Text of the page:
The science journalist (Bachelor of Arts ’93 / Bachelor of Science (Honours) '96) was writing about illegal fishing and conservation efforts related to the sub-Antarctic fish when it occurred to her that there was a human story to be told.
“I was interested in the story of an infamous Uruguayan poaching ship, which was fishing illegally for Patagonian toothfish in the waters off Antarctica,” Johnson said.
“An Australian patrol boat had pursued the poachers for many weeks – the longest sea chase in history – and I was intrigued by the human story behind it.
“I had always enjoyed creative writing, but that was the moment I was drawn to writing a full-length novel.”
That moment led to Johnson’s first book Pescador’s Wake, a gripping adaptation of the dramatic sea chase told through the stories of the crew on board the boats and the families they left on shore.
Johnson received The University of Tasmania Prize and the People’s Choice Award (Tasmanian Literary Prizes) in 2013 for The Better Son, and the book was longlisted for the Australian Indie Book Awards and the Tasmania Book Prize (Premier’s Literary Prizes) in 2017.
Johnson, who grew up in Brisbane before moving to Hobart in Tasmania, returned to UQ’s St Lucia campus in December 2018 to speak at the Unsettling Australia conference, hosted by UQ’s Institute for Advanced Studies in the Humanities.
Contact caught up with Johnson to discuss her career progression from science journalist to novelist.
Welcome back to UQ! Is this the first time you’ve visited UQ since graduating?
I’ve been back to Brisbane since I moved to Tasmania in 1997, but I don’t think I’ve walked around the campus since I finished my degree. It’s just such an amazing and vibrant university, and St Lucia is such a large campus. It’s quite overwhelming and wonderful being back.
What were some of the highlights from your time at UQ, and why did you pursue a combined Bachelor of Science and Bachelor of Arts degree?
I enjoyed the diversity of studying humanities and creative-based subjects alongside science subjects. And I particularly enjoyed the science field trips to Heron Island.
I couldn’t choose between science and arts after leaving high school, and I might have been among the first students to combine science and journalism subjects. It was exciting. I wanted to be a science journalist, so I trained specifically for that. If I was doing a journalism assignment, I would often try to combine it with a science project.
But I found the language of science could be excluding and I thought it was important to find a way of making scientific findings more accessible.
I ended up working as a science journalist for 13 years. I certainly didn’t pursue my degrees with a goal of becoming a novelist, but what I did learn at university and as a science journalist filters into my writing.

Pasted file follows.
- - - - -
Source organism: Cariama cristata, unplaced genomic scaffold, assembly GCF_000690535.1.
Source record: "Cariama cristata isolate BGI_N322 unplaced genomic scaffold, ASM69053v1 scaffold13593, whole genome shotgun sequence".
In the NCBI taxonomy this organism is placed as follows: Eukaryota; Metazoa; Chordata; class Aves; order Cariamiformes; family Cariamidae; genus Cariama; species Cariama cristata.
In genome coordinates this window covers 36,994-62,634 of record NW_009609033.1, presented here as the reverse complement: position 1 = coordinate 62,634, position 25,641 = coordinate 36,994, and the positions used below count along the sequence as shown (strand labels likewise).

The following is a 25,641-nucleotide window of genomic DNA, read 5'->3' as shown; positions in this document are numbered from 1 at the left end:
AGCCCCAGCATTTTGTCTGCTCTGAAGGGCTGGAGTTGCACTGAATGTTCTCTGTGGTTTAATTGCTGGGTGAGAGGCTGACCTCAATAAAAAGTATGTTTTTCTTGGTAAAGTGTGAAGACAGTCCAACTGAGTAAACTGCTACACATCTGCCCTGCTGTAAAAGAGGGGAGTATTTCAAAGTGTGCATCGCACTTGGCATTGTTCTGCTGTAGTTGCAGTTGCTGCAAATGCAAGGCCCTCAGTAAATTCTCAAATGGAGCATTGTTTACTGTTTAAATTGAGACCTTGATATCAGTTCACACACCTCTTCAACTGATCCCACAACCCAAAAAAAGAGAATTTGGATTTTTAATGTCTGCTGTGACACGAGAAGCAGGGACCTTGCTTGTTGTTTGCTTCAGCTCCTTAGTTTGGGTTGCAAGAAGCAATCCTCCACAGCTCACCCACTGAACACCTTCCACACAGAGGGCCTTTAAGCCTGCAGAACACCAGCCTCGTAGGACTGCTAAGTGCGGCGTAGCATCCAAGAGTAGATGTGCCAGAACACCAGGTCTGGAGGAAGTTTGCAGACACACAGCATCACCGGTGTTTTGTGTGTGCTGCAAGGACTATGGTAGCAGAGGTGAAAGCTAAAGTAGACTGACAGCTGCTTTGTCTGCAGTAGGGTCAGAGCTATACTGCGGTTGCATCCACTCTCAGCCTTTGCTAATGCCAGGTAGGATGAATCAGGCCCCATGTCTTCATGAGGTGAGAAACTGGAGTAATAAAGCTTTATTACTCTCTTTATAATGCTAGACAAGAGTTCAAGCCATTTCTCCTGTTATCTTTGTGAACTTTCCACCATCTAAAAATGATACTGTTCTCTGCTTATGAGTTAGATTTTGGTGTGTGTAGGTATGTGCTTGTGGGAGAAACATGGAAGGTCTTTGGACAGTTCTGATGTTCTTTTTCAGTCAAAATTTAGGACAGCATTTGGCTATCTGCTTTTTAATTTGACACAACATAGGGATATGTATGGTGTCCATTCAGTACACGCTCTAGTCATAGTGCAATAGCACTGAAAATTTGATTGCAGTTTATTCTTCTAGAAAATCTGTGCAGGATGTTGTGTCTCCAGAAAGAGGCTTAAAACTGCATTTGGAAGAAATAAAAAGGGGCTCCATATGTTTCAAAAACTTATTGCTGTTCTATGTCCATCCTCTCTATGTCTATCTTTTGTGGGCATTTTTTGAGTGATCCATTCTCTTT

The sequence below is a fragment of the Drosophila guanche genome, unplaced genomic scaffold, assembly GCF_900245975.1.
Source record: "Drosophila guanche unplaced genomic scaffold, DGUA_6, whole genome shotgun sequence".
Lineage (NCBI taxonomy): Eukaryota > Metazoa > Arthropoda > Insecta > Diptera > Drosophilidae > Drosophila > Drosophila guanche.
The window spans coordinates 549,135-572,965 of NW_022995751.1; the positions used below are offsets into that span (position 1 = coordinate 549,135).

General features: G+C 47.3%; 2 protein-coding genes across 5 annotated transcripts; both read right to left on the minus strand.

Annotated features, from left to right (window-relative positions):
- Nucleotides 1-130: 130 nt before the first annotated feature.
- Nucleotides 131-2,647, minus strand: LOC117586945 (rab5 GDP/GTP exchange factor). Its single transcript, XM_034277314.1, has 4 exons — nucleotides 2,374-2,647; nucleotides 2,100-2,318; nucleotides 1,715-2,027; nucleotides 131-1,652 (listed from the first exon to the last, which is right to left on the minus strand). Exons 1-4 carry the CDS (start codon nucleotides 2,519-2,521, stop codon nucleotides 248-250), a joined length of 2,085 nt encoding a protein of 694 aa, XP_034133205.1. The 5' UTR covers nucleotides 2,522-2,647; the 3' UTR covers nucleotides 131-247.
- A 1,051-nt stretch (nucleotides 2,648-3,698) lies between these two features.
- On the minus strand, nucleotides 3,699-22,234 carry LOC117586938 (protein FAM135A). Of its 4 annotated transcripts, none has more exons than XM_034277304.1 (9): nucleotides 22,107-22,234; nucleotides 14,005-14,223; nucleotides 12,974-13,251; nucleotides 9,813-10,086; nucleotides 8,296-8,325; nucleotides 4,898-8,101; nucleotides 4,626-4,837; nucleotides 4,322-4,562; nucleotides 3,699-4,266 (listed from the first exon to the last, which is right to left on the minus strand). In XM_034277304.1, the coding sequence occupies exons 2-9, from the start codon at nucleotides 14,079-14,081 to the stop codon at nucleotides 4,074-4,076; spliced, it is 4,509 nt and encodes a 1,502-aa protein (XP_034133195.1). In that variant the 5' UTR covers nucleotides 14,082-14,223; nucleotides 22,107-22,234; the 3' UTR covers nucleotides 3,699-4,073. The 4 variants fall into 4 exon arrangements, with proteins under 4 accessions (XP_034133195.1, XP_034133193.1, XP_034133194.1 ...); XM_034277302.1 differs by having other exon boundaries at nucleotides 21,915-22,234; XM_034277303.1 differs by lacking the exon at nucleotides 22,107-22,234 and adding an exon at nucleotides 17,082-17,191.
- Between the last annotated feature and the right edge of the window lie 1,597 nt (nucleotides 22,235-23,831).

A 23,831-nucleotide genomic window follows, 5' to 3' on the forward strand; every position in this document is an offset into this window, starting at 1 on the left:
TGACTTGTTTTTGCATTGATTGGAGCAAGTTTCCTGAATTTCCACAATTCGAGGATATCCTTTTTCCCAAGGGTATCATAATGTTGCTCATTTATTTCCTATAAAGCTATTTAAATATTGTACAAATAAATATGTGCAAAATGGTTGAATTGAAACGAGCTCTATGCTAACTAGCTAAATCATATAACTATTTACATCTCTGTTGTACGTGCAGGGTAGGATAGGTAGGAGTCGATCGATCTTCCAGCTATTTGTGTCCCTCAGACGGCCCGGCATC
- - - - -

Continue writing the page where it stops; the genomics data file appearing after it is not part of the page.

What area of science were you particularly interested in as a student?
Biology. I was very interested in rainforest ecology, marine sciences, botony, and zoology. That broad grounding has been valuable and is largely what I draw on in my fiction writing.
The main character in your latest novel Matryoshka is a scientist, like characters in your other books. Describe the book and what inspired the story?
That’s right. The main character, Sara, is a geneticist. My Honours year at UQ was in genetics. Things have moved on since – they move so fast in fields like that – but I do draw on that time of my life. ‘Matryoshka’ is the Russian word for nesting dolls, and the type of doll reminds me of layers of history and the lines of inheritance passed down through generations.
Matryoshka was published in October 2018 and the story follows Sara Rose, a geneticist who returns to live in her recently deceased grandmother’s Tasmanian cottage. Sara’s grandmother, a Russian post-war immigrant, raised Sara in the cottage but never explained why Sara’s own mother abandoned her as a baby.
Now estranged from her husband, Sara raises her daughter with a wish to spare her the feelings of abandonment that she experienced as a child.
When Sara meets an Afghani refugee separated from his family, she decides to try to repair relations with her mother. But a lie told to her by her grandmother years before begins to unravel a dark truth.
I started writing the novel after both my grandmothers had died, and it occurred to me that the layers of love of our mothers and grandmothers is there – even when they no longer are. This idea, and the notion that this doll arrived from eastern Europe just as many post-war migrants did, sparked my interest in what it was like for those early migrants to Australia. Then, when I met a young Afghani man in 2013, it occurred to me that there were lessons from the earlier wave of migration that could be applied today. It has been said that if we don't learn from our histories, we remain forever children.
Do you have a process for developing ideas for novels?
“Ideas seem to come naturally, and I have too many of them to make them all into books. But when I have a kernel of an idea that resonates, I literally get goosebumps when I think about turning it into a book. You need to have intrigue and passion to sustain you because it can take several years to write, edit and publish a novel.”
What are you working on now?
“I’m working on another novel called Paris Savages, which will be published in October 2019 by Ventura Press. It’s based on a true story of three young Indigenous Australians, who were taken to Europe to perform for mass entertainment. With support from Arts Tasmania, I spoke about this novel at the Unsettling Australia conference at UQ.”
Katherine Johnson is an example of a UQ graduate who has successfully transitioned into a new career, using skills she developed while at UQ. Learn how UQ can help you go further in every possible future.
Video credit: © Getty Images/shironosov